As Wildfires Approach, 'Everyone's Just Trying To Get Out Of Here' A student in Southern California talks about the spreading wildfires.

As Wildfires Approach, 'Everyone's Just Trying To Get Out Of Here'

  • Download
  • <iframe src="https://www.npr.org/player/embed/569834300/569840672" width="100%" height="290" frameborder="0" scrolling="no" title="NPR embedded audio player">
  • Transcript

STEVE INSKEEP, HOST:

OK. So here's the update on the fires in Southern California. There have been a number of them. Most are described as at least 75 percent contained. But there's one fire that keeps spreading. The Thomas Fire in Ventura and Santa Barbara counties is the first and the largest of them.

RACHEL MARTIN, HOST:

Firefighters have been trying to contain that blaze since last week, but it is only spreading. The University of California, Santa Barbara is postponing final exams until January because of this.

INSKEEP: We reached Jacob Gellman, who's in the first year of his Ph.D. program at that school.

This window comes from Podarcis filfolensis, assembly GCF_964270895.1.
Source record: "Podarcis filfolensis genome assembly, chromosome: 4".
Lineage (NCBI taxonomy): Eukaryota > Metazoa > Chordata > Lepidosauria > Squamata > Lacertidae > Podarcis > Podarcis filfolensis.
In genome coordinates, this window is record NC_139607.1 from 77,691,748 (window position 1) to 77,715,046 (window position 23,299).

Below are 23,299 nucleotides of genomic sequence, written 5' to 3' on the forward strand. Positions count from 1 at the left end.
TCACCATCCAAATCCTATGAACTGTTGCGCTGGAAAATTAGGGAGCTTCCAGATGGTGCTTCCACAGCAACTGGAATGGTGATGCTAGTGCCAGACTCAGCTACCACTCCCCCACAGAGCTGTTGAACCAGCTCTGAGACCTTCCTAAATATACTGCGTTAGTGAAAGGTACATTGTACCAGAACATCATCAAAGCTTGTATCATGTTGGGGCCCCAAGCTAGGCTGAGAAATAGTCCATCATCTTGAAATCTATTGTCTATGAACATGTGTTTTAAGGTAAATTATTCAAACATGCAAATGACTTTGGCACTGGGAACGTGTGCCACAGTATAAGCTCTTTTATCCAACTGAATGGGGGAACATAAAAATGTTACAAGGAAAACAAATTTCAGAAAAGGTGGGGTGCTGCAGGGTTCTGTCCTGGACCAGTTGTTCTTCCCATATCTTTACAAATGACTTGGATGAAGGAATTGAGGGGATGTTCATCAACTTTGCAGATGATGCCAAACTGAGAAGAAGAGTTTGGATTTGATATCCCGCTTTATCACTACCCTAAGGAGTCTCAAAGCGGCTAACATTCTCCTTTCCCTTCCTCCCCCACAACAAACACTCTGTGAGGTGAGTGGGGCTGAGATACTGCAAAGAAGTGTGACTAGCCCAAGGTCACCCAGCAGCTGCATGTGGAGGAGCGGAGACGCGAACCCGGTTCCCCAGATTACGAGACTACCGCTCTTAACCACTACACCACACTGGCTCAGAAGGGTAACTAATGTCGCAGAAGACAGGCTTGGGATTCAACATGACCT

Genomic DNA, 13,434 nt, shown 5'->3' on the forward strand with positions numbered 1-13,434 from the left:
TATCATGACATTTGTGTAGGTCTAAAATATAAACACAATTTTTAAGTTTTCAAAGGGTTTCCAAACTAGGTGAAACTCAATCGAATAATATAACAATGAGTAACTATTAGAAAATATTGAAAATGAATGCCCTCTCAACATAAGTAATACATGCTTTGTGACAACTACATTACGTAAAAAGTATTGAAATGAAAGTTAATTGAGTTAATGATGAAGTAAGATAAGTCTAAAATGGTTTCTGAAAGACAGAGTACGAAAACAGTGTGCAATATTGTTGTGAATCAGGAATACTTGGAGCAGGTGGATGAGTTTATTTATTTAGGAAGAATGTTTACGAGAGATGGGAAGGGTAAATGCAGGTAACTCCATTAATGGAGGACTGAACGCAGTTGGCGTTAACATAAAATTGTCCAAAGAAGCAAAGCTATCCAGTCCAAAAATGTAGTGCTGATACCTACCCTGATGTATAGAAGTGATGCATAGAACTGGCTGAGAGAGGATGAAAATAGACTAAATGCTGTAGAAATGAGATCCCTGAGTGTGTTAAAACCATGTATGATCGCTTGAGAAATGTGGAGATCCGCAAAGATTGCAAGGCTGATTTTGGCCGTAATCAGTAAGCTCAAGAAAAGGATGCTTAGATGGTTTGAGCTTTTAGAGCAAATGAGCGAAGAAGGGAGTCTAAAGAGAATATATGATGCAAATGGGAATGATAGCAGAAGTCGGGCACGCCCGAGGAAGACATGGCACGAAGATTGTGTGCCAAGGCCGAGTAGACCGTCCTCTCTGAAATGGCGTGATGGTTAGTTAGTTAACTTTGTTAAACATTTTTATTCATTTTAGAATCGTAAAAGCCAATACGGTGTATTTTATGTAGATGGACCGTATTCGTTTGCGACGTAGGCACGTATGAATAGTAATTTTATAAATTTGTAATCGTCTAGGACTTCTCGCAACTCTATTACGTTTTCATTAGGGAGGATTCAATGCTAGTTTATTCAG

JACOB GELLMAN: It's a big shock for a lot of people. And honestly, everyone's just trying to get out of here. The mandatory evacuation zones are really quickly approaching Santa Barbara. And it feels really surreal to be here.

MARTIN: Santa Barbara is located on the coast and surrounded by mountains. There's only a couple of roads you can take to get into the city, which makes it hard for firefighter crews to get in as well.

GELLMAN: My friends and I have all been looking at real-time satellite images of the fire spreading. And we're just hitting refresh all day on our browsers and looking at the fire getting closer and closer.

INSKEEP: Wow. Gellman says he is ready to leave if he's told. But until then, he's staying put.

(SOUNDBITE OF MUSIC)

Copyright © 2017 NPR. All rights reserved. Visit our website terms of use and permissions pages at www.npr.org for further information.

NPR transcripts are created on a rush deadline by Verb8tm, Inc., an NPR contractor, and produced using a proprietary transcription process developed with NPR. This text may not be in its final form and may be updated or revised in the future. Accuracy and availability may vary. The authoritative record of NPR’s programming is the audio record.